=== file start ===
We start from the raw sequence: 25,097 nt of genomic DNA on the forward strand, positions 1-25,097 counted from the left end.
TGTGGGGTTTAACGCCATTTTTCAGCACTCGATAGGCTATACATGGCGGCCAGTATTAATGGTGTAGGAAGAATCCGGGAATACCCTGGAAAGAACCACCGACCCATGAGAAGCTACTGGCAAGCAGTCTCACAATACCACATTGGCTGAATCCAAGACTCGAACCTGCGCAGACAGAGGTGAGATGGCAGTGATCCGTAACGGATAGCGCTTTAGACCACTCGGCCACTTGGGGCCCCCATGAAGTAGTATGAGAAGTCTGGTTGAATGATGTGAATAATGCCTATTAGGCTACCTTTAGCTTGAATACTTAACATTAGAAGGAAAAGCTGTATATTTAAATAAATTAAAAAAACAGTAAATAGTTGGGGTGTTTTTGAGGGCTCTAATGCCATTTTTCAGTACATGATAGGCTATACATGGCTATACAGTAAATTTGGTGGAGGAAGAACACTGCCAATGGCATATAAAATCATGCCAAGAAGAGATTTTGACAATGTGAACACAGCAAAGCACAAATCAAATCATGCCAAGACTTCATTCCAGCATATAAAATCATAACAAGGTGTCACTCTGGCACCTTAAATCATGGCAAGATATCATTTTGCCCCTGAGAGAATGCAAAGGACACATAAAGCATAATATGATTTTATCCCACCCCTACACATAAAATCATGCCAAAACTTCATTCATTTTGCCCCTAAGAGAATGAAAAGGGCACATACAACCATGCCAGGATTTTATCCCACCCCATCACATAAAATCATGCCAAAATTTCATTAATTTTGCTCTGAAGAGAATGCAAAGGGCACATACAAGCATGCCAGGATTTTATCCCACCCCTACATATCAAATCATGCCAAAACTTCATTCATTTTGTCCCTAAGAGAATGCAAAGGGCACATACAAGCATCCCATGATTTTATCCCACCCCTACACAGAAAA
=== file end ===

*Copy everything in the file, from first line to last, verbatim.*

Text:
We start from the raw sequence: 25,097 nt of genomic DNA on the forward strand, positions 1-25,097 counted from the left end.
TGTGGGGTTTAACGCCATTTTTCAGCACTCGATAGGCTATACATGGCGGCCAGTATTAATGGTGTAGGAAGAATCCGGGAATACCCTGGAAAGAACCACCGACCCATGAGAAGCTACTGGCAAGCAGTCTCACAATACCACATTGGCTGAATCCAAGACTCGAACCTGCGCAGACAGAGGTGAGATGGCAGTGATCCGTAACGGATAGCGCTTTAGACCACTCGGCCACTTGGGGCCCCCATGAAGTAGTATGAGAAGTCTGGTTGAATGATGTGAATAATGCCTATTAGGCTACCTTTAGCTTGAATACTTAACATTAGAAGGAAAAGCTGTATATTTAAATAAATTAAAAAAACAGTAAATAGTTGGGGTGTTTTTGAGGGCTCTAATGCCATTTTTCAGTACATGATAGGCTATACATGGCTATACAGTAAATTTGGTGGAGGAAGAACACTGCCAATGGCATATAAAATCATGCCAAGAAGAGATTTTGACAATGTGAACACAGCAAAGCACAAATCAAATCATGCCAAGACTTCATTCCAGCATATAAAATCATAACAAGGTGTCACTCTGGCACCTTAAATCATGGCAAGATATCATTTTGCCCCTGAGAGAATGCAAAGGACACATAAAGCATAATATGATTTTATCCCACCCCTACACATAAAATCATGCCAAAACTTCATTCATTTTGCCCCTAAGAGAATGAAAAGGGCACATACAACCATGCCAGGATTTTATCCCACCCCATCACATAAAATCATGCCAAAATTTCATTAATTTTGCTCTGAAGAGAATGCAAAGGGCACATACAAGCATGCCAGGATTTTATCCCACCCCTACATATCAAATCATGCCAAAACTTCATTCATTTTGTCCCTAAGAGAATGCAAAGGGCACATACAAGCATCCCATGATTTTATCCCACCCCTACACAGAAAA